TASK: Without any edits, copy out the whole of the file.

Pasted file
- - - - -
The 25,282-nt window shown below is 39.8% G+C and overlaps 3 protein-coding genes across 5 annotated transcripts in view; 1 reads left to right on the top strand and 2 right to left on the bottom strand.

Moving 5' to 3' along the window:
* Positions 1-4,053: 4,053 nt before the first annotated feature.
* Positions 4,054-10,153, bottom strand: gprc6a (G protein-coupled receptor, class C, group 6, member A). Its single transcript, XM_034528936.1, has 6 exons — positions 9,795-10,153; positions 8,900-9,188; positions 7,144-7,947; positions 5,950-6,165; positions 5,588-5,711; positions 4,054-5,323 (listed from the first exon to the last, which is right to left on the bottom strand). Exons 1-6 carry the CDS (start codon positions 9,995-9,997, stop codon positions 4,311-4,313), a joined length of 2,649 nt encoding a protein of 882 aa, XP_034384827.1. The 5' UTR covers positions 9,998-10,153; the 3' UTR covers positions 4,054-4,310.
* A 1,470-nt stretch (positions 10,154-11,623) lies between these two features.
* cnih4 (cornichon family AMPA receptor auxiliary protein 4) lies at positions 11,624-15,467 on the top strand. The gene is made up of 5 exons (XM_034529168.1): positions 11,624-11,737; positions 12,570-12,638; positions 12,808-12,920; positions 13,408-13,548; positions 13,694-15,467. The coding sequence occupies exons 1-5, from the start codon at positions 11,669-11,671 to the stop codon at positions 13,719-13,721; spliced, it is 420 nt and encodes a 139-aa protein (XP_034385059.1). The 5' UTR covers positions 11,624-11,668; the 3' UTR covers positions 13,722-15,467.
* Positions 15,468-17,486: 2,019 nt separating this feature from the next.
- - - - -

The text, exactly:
The 25,282-nt window shown below is 39.8% G+C and overlaps 3 protein-coding genes across 5 annotated transcripts in view; 1 reads left to right on the top strand and 2 right to left on the bottom strand.

Moving 5' to 3' along the window:
* Positions 1-4,053: 4,053 nt before the first annotated feature.
* Positions 4,054-10,153, bottom strand: gprc6a (G protein-coupled receptor, class C, group 6, member A). Its single transcript, XM_034528936.1, has 6 exons — positions 9,795-10,153; positions 8,900-9,188; positions 7,144-7,947; positions 5,950-6,165; positions 5,588-5,711; positions 4,054-5,323 (listed from the first exon to the last, which is right to left on the bottom strand). Exons 1-6 carry the CDS (start codon positions 9,995-9,997, stop codon positions 4,311-4,313), a joined length of 2,649 nt encoding a protein of 882 aa, XP_034384827.1. The 5' UTR covers positions 9,998-10,153; the 3' UTR covers positions 4,054-4,310.
* A 1,470-nt stretch (positions 10,154-11,623) lies between these two features.
* cnih4 (cornichon family AMPA receptor auxiliary protein 4) lies at positions 11,624-15,467 on the top strand. The gene is made up of 5 exons (XM_034529168.1): positions 11,624-11,737; positions 12,570-12,638; positions 12,808-12,920; positions 13,408-13,548; positions 13,694-15,467. The coding sequence occupies exons 1-5, from the start codon at positions 11,669-11,671 to the stop codon at positions 13,719-13,721; spliced, it is 420 nt and encodes a 139-aa protein (XP_034385059.1). The 5' UTR covers positions 11,624-11,668; the 3' UTR covers positions 13,722-15,467.
* Positions 15,468-17,486: 2,019 nt separating this feature from the next.